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Censorship, privacy, and freedom in popular culture

I took a break from my illness-induced comatose existence on the sofa on Friday evening to feel outraged by an article on The Guardian discussing our complete lack of privacy in this day and age. Since the US Government passed the Patriot Act, the rights of individuals have gone out the window – and with the internet creating a global world, it isn’t just the Americans who are suffering at their Government’s complete lack of respect for individual freedoms. It is interesting that the Americans let their privacy rights be taken away so easily when they fight so hard to keep their right to bear arms, failing to learn from all the violent gun crime that takes place in their country.

Meanwhile, across the pond, David Cameron is attempting to bring in new censorship laws. You want porn? Well, you’re going to have to ‘opt in’ to be allowed to access it – you pervert you! Some search terms will not yield any results and he is trying to completely ban ‘extreme porn’. Of course, if people want to watch such filth, there must be something wrong with them, right? Back in Australia, the pro-filter supporters have come back out of the woodworks. Australia is generally considered a nanny state, and as an Australian, I have always been ashamed of this. Video games only received a R18+ rating at the beginning of this year, which meant many video games freely available in other countries were banned in Australia.

Book_burning_(3)All of this points to a terrifying view that people aren’t responsible for what they consume, that somehow governments should limit what their citizens have access to. I thought we were supposed to live in the enlightened West? Was I wrong? Isn’t censorship more the M.O. of authoritarian, fascist, or communist governments? Censorship is sadly something that has never left the history books: from Socrates, to the McCarthy era, to Putin’s crackdown on homosexuals. It is never looked on fondly, so why does it keep happening? Aren’t we better than this?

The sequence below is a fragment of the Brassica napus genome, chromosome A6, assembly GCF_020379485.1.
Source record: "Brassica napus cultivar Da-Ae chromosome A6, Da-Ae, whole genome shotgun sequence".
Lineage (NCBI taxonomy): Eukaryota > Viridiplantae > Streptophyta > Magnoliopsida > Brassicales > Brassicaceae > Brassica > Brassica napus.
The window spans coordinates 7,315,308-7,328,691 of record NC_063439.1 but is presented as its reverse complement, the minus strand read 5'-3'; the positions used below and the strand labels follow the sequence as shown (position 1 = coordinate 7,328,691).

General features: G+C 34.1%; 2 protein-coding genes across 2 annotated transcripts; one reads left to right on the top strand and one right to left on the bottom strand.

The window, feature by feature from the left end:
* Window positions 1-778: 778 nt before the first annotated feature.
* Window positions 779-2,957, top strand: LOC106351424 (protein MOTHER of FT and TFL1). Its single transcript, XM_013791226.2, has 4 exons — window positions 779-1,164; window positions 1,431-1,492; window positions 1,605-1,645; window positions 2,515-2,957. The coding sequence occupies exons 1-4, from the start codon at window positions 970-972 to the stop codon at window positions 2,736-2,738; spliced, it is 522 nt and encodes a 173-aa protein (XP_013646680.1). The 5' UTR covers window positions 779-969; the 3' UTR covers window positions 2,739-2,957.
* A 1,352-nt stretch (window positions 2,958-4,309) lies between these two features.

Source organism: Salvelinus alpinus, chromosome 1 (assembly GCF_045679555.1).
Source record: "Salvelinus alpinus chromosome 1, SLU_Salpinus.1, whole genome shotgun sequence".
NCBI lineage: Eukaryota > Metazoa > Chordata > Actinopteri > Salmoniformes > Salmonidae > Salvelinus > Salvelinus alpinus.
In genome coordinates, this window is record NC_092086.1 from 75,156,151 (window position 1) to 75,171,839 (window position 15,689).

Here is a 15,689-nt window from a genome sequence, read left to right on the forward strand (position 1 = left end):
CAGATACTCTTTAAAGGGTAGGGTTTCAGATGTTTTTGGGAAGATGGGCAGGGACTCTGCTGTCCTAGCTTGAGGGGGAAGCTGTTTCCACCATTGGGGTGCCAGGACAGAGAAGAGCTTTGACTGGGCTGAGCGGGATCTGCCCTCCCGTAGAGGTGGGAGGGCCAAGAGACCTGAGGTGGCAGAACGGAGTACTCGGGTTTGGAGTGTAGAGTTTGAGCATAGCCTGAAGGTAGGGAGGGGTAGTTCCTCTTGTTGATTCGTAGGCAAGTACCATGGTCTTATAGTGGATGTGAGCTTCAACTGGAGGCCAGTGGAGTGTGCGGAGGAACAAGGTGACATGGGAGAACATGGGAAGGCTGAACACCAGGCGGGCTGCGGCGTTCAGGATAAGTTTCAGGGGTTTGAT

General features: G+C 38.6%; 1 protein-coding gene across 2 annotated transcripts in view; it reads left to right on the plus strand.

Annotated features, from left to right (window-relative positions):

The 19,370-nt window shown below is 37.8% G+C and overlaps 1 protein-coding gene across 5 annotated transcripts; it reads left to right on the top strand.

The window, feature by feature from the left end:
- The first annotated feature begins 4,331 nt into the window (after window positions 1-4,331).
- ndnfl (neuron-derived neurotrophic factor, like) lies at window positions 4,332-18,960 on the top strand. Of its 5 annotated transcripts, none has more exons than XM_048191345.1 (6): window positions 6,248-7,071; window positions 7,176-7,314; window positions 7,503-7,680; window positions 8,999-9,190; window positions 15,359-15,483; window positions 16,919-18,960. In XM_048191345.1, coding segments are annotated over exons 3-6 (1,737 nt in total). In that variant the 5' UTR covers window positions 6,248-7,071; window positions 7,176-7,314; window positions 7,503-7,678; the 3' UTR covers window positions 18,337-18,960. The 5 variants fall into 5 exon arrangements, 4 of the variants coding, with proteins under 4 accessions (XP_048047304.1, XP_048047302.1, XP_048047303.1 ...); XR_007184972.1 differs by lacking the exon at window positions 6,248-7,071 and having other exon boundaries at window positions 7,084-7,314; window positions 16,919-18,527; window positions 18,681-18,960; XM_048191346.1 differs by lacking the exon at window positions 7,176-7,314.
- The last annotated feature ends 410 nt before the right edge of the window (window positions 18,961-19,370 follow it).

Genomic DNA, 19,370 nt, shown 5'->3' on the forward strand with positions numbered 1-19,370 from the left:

1984One of the biggest mediums to suffer from censorship is literature. National banned book week is coming up in September in the US, in recognition of all the books that have been banned over the years. I remember when I was in school in Texas and schools were talking about banning Harry Potter for encouraging witchcraft. Yeah, that’s right, they thought Harry Potter was bad for the kids (and still do in some places!). Some of the biggest names in literature have faced banning, including Harper Lee, Aldous Huxley, Henry Miller, Mark Twain, Toni Morrison, Joseph Heller, and J.D. Salinger.

Not only has literature suffered at the hands of the censors, it has also done a lot to teach us about the problems with censorship. In case you didn’t learn from Socrates, since then, creative types have warned us (often prophetically) of what the future might hold should we go down this path. But have we listened? Not so much. Here are a few of my favourites…


poster_1984_lrg1984 by George Orwell